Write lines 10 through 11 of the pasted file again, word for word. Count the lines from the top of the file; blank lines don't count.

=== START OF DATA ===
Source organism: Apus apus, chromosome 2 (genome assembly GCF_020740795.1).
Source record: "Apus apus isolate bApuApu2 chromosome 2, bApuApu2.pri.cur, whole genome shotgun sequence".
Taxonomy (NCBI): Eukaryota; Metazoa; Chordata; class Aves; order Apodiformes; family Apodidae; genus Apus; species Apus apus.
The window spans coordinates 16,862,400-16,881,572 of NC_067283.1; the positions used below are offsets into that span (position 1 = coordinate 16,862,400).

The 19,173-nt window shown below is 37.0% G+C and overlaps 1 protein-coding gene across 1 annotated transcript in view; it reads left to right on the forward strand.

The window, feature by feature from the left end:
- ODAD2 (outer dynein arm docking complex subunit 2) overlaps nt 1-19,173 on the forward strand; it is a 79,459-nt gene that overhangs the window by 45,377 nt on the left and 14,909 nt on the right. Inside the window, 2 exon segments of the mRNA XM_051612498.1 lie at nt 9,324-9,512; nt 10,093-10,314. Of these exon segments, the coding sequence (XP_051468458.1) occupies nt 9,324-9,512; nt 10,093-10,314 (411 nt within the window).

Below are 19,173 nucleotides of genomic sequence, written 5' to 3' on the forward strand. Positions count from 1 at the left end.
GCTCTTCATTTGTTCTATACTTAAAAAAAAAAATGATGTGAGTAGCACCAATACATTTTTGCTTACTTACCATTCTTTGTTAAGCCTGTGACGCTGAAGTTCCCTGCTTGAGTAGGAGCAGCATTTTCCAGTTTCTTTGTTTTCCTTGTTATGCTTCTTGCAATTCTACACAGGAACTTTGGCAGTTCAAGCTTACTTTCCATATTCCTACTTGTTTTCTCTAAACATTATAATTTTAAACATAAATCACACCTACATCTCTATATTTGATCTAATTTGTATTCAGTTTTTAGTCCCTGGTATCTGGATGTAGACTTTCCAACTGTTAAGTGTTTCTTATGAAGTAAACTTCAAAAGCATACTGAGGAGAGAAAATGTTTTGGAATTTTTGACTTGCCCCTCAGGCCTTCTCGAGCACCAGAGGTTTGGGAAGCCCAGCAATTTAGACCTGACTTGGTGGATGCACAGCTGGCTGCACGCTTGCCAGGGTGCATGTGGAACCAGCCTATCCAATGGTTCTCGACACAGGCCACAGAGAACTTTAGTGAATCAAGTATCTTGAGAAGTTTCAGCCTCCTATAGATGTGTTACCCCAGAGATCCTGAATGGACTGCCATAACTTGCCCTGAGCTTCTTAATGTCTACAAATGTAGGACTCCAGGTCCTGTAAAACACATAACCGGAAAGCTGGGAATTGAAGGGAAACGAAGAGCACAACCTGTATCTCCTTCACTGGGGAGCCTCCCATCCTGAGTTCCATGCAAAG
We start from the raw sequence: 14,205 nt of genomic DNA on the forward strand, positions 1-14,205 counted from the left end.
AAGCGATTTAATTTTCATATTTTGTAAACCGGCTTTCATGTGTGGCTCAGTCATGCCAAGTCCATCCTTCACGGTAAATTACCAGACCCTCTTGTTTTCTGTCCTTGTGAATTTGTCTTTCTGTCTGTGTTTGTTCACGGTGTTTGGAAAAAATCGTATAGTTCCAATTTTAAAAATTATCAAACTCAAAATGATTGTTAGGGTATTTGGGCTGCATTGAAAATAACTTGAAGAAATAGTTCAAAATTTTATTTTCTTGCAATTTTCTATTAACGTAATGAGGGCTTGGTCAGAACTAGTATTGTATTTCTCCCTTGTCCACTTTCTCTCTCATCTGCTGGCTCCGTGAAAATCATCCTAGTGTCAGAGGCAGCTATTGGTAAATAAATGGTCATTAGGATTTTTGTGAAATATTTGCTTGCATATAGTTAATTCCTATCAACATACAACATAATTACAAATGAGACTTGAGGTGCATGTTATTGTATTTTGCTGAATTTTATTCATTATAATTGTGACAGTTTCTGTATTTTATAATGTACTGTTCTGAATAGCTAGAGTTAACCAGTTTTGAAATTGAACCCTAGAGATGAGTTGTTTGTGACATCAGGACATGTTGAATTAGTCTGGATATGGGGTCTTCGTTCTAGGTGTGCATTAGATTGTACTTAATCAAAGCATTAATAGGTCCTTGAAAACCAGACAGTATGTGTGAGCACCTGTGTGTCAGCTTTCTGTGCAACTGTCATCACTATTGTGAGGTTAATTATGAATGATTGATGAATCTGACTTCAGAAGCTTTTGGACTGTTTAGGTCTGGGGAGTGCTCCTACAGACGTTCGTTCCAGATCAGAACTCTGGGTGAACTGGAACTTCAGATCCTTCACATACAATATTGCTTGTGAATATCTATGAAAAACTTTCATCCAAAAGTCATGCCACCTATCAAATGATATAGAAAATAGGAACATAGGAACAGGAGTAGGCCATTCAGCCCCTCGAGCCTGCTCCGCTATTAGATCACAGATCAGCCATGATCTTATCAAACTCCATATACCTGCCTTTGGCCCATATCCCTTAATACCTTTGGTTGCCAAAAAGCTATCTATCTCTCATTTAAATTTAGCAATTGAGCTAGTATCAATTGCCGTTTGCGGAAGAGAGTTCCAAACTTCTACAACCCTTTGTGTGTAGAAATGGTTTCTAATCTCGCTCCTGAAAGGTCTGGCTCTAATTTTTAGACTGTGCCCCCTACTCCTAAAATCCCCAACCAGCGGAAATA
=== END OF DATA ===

We start from the raw sequence: 14,205 nt of genomic DNA on the forward strand, positions 1-14,205 counted from the left end.
AAGCGATTTAATTTTCATATTTTGTAAACCGGCTTTCATGTGTGGCTCAGTCATGCCAAGTCCATCCTTCACGGTAAATTACCAGACCCTCTTGTTTTCTGTCCTTGTGAATTTGTCTTTCTGTCTGTGTTTGTTCACGGTGTTTGGAAAAAATCGTATAGTTCCAATTTTAAAAATTATCAAACTCAAAATGATTGTTAGGGTATTTGGGCTGCATTGAAAATAACTTGAAGAAATAGTTCAAAATTTTATTTTCTTGCAATTTTCTATTAACGTAATGAGGGCTTGGTCAGAACTAGTATTGTATTTCTCCCTTGTCCACTTTCTCTCTCATCTGCTGGCTCCGTGAAAATCATCCTAGTGTCAGAGGCAGCTATTGGTAAATAAATGGTCATTAGGATTTTTGTGAAATATTTGCTTGCATATAGTTAATTCCTATCAACATACAACATAATTACAAATGAGACTTGAGGTGCATGTTATTGTATTTTGCTGAATTTTATTCATTATAATTGTGACAGTTTCTGTATTTTATAATGTACTGTTCTGAATAGCTAGAGTTAACCAGTTTTGAAATTGAACCCTAGAGATGAGTTGTTTGTGACATCAGGACATGTTGAATTAGTCTGGATATGGGGTCTTCGTTCTAGGTGTGCATTAGATTGTACTTAATCAAAGCATTAATAGGTCCTTGAAAACCAGACAGTATGTGTGAGCACCTGTGTGTCAGCTTTCTGTGCAACTGTCATCACTATTGTGAGGTTAATTATGAATGATTGATGAATCTGACTTCAGAAGCTTTTGGACTGTTTAGGTCTGGGGAGTGCTCCTACAGACGTTCGTTCCAGATCAGAACTCTGGGTGAACTGGAACTTCAGATCCTTCACATACAATATTGCTTGTGAATATCTATGAAAAACTTTCATCCAAAAGTCATGCCACCTATCAAATGATATAGAAAATAGGAACATAGGAACAGGAGTAGGCCATTCAGCCCCTCGAGCCTGCTCCGCTATTAGATCACAGATCAGCCATGATCTTATCAAACTCCATATACCTGCCTTTGGCCCATATCCCTTAATACCTTTGGTTGCCAAAAAGCTATCTATCTCTCATTTAAATTTAGCAATTGAGCTAGTATCAATTGCCGTTTGCGGAAGAGAGTTCCAAACTTCTACAACCCTTTGTGTGTAGAAATGGTTTCTAATCTCGCTCCTGAAAGGTCTGGCTCTAATTTTTAGACTGTGCCCCCTACTCCTAAAATCCCCAACCAGCGGAAATA